SMALL CO-INCIDENCE THAT WILL NEVER BE MADE INTO A FILM BUT IS STILL QUITE CUTE NEVERTHELESS:

In 2012, it snowed.

Hard.

So hard, I was convinced I was going to die.

I was sitting in my friend’s lounge when the first snowflakes started falling. It was getting late, and it was a 60 mile drive home. Usually, I’d have crashed on their sofa, but I was working the next morning and needed to get home. Driving made sense.

It didn’t take long to regret that decision. The snow fell, heavier now. I struggled up hills, the wheels spinning. I was in the “Divorce Car”, the car I’d been left with when my marriage broke down; a car I hadn’t actually wanted, and couldn’t really afford to run as it was an ostentatious, petrol-guzzling monster of a thing. Plus, it was Rear-Wheel Drive, which I didn’t know is disastrous for snow.

I was now too far into the journey to turn back; at least I was near the motorway, which I assured myself would be gritted, and safer. I was wrong.

It was nearly midnight by the time I got onto the M25, the snow still falling so quickly and so heavily. The carriageway was icy, and I lost control of my car several times, the steering wheel jerking under my hands. I was crying as I drove, muttering an incantation that I hoped would save me (although I don’t know who I was offering it up to, given that I’m quite cheerfully atheist): “I can’t die. I’m a mum, I’m a daughter, I’m a sister, please don’t let me die.”

Then, I was catapulted across the carriageway.

The car spinning, in freefall, towards the central reservation.

Time slowed: “So, this is how it ends.” I thought. I apologised to my kids, that I wouldn’t be there to see them growing up. I thought of my mum and my sister. I wondered briefly if there was an afterlife, and if I was going to be reunited with my dad. I even took a moment to be sorry that I wouldn’t be going on a second date with a promising suitor*.

The car stopped, inches from the barrier, facing the wrong way into the traffic.

I exhaled, and burst into tears again.

I’d been driving for over 3 hours at this point. I gingerly turned the car around, kept driving, crying constantly now, and chanting my new mantra, “Please don’t let me die. Please don’t let me die.”

I eventually managed to wrestle the car off the motorway and, slowly, slowly, some of the way home.

At 4am, I admitted defeat. I couldn’t get the car up a hill, couldn’t turn round to go back down, couldn’t do anything other than abandon the car and walk the final 4 miles home.

As I walked, I fell into step with a man. We started chatting, as you do in weird situations; normal social conventions don’t apply. His name was Jamie and he was an interesting chap, ran an art gallery in town, lived over the other side of London but had got stuck visiting family. We chatted about this and that until we arrived at a house.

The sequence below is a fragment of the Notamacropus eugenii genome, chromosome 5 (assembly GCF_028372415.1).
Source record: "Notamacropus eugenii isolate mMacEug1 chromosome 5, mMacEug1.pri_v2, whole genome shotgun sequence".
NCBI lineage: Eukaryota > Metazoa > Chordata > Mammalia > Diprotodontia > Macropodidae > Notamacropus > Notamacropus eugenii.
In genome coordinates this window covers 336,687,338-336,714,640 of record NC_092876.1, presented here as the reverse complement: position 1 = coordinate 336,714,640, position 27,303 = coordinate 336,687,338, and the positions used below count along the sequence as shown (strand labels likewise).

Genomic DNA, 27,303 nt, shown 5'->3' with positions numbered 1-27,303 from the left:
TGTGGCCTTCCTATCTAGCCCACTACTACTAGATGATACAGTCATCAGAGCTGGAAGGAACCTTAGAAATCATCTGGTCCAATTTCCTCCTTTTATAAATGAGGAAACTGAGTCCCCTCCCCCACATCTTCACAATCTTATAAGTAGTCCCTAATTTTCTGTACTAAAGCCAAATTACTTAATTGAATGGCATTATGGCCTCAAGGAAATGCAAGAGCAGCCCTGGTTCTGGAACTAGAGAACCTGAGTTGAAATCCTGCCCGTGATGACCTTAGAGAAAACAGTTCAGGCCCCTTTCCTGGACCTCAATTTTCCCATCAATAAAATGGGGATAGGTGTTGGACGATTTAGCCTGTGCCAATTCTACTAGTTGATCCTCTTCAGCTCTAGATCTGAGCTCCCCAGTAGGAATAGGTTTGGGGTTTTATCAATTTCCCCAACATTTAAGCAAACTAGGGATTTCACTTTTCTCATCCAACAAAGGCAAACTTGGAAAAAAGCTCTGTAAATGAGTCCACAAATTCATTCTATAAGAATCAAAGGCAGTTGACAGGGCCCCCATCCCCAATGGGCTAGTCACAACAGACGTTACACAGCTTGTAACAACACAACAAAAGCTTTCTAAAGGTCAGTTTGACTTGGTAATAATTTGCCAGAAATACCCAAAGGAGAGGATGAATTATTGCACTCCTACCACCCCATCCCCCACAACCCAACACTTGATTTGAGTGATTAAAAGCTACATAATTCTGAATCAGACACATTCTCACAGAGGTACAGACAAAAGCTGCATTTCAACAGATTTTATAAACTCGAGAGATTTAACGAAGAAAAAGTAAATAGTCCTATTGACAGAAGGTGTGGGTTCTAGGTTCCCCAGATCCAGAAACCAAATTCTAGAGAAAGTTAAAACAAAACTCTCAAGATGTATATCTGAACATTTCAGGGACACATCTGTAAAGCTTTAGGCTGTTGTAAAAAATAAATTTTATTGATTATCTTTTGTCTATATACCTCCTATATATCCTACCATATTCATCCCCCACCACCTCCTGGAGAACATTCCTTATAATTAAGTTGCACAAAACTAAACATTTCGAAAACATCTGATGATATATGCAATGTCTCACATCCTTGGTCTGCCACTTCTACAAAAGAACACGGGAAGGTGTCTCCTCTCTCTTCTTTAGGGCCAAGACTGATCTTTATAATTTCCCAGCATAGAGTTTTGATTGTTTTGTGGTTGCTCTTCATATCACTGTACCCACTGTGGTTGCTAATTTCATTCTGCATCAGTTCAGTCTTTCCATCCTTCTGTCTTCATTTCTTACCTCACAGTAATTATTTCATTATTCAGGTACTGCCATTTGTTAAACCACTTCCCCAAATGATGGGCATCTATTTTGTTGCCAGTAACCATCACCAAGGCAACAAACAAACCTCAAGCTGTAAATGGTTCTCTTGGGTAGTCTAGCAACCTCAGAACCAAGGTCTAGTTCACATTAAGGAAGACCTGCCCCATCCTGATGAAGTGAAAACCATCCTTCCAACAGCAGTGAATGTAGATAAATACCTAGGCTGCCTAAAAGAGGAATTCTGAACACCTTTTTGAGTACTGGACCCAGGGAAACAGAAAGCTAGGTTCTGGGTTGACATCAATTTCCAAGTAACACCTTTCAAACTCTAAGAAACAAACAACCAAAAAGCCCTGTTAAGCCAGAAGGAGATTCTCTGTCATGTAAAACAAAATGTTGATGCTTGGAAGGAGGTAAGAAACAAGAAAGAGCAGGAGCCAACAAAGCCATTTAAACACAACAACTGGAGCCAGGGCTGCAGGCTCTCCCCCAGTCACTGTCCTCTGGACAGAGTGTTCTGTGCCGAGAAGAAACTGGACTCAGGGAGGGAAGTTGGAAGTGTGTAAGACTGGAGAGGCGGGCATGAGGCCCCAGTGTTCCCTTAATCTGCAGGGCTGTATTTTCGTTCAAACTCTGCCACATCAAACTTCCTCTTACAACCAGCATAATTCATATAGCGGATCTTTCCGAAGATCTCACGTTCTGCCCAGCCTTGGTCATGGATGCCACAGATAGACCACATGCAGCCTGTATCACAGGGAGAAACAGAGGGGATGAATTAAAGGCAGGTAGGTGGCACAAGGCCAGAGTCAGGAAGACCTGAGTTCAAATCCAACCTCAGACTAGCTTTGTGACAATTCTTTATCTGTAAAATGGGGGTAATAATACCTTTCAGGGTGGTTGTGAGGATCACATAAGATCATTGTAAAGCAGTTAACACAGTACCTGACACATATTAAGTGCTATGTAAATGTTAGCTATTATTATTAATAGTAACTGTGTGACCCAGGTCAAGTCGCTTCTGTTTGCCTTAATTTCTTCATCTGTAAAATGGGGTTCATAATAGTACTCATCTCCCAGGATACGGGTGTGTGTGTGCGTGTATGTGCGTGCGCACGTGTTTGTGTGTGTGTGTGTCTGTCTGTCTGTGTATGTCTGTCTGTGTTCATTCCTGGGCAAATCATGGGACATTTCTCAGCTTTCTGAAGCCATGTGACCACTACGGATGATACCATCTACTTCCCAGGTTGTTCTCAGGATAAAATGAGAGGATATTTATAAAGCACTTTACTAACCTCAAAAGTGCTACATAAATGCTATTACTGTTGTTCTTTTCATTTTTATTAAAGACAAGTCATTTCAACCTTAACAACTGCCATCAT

“I’m sorry I can’t walk you home”, he said, “but this is where I’m staying tonight.” He reached into his jacket, then handed me a business card, “Text me when you’re home so I know you got back safely”.

I got home some time after 5am. My Converse had frozen to my feet. I cried with relief for a while, and then collapsed into sleep.

Four years later, I was chatting with a lovely lady that I knew, a little. This time, we got onto the subject of art. She told me it’s her family’s passion, and that her son Jamie runs an art gallery in town.

“Oh”, I said, “I wonder if he remembers me? We met the last time it snowed”.

*************

*As it turns out, there was no second date, for reasons that will probably be explained in another post.

Goodbye, Steve

Me: “Hello?”

Steve: “Hello, it’s Steve from Scottish Power
here. I understand you’re thinking of leaving us for another utility company because they’ve offered you a better price?”

Me: “I’m not thinking, I’ve already switched. And it’s nothing to do with price, it’s because your customer service has been terrible.”

Steve: “But the price must have had something to do with it?”

Me: “Really, no. I’ve had a number of problems with my account since I’ve been with you, and the people at customer service have been friendly enough, but totally incompetent with it.”

Steve: “Can you give me a few more details please?”

Me: [there follows 10 minutes of me detailing numerous incidents where Scottish Power have totally failed to sort out problems]

Steve: “Fair enough, I totally get why you’d want to leave us. But, if I offered you a really good deal on your fuel, would you consider staying?”

Me: “No.”

Steve: “A really really good deal?”

Me: “Seriously, this isn’t about the money. It’s about the customer service.”

Steve: “Is there anything I can do to make you reconsider your decision to leave?”

Me: “No. There really isn’t.”

Steve: “But it’s my job to stop you leaving.”

Me: “Steve, I’m sorry. It’s not you, it’s your company’s customer service.”